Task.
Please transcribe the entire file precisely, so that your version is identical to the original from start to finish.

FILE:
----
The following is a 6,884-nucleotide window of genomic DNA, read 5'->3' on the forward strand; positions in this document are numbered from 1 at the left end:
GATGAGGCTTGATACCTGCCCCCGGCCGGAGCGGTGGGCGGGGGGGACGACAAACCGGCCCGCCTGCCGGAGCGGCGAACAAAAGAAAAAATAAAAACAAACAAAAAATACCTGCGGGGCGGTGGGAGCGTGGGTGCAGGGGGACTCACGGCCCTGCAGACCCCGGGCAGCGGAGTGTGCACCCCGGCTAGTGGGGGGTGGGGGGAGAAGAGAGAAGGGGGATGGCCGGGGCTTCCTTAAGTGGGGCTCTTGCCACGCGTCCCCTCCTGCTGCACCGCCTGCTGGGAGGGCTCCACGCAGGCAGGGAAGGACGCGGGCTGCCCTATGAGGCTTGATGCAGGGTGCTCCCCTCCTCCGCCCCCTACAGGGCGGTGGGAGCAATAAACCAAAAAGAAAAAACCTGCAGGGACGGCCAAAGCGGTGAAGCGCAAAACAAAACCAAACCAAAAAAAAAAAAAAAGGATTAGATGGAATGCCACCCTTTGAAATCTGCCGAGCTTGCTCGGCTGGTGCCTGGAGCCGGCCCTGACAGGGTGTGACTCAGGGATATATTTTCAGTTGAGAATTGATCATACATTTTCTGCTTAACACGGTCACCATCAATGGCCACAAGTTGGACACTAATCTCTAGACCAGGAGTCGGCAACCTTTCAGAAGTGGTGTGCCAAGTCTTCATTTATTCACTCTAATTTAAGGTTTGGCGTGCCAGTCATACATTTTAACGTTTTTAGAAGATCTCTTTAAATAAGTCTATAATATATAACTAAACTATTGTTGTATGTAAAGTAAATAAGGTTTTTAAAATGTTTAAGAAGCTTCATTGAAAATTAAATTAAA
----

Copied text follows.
The following is a 6,884-nucleotide window of genomic DNA, read 5'->3' on the forward strand; positions in this document are numbered from 1 at the left end:
GATGAGGCTTGATACCTGCCCCCGGCCGGAGCGGTGGGCGGGGGGGACGACAAACCGGCCCGCCTGCCGGAGCGGCGAACAAAAGAAAAAATAAAAACAAACAAAAAATACCTGCGGGGCGGTGGGAGCGTGGGTGCAGGGGGACTCACGGCCCTGCAGACCCCGGGCAGCGGAGTGTGCACCCCGGCTAGTGGGGGGTGGGGGGAGAAGAGAGAAGGGGGATGGCCGGGGCTTCCTTAAGTGGGGCTCTTGCCACGCGTCCCCTCCTGCTGCACCGCCTGCTGGGAGGGCTCCACGCAGGCAGGGAAGGACGCGGGCTGCCCTATGAGGCTTGATGCAGGGTGCTCCCCTCCTCCGCCCCCTACAGGGCGGTGGGAGCAATAAACCAAAAAGAAAAAACCTGCAGGGACGGCCAAAGCGGTGAAGCGCAAAACAAAACCAAACCAAAAAAAAAAAAAAAGGATTAGATGGAATGCCACCCTTTGAAATCTGCCGAGCTTGCTCGGCTGGTGCCTGGAGCCGGCCCTGACAGGGTGTGACTCAGGGATATATTTTCAGTTGAGAATTGATCATACATTTTCTGCTTAACACGGTCACCATCAATGGCCACAAGTTGGACACTAATCTCTAGACCAGGAGTCGGCAACCTTTCAGAAGTGGTGTGCCAAGTCTTCATTTATTCACTCTAATTTAAGGTTTGGCGTGCCAGTCATACATTTTAACGTTTTTAGAAGATCTCTTTAAATAAGTCTATAATATATAACTAAACTATTGTTGTATGTAAAGTAAATAAGGTTTTTAAAATGTTTAAGAAGCTTCATTGAAAATTAAATTAAA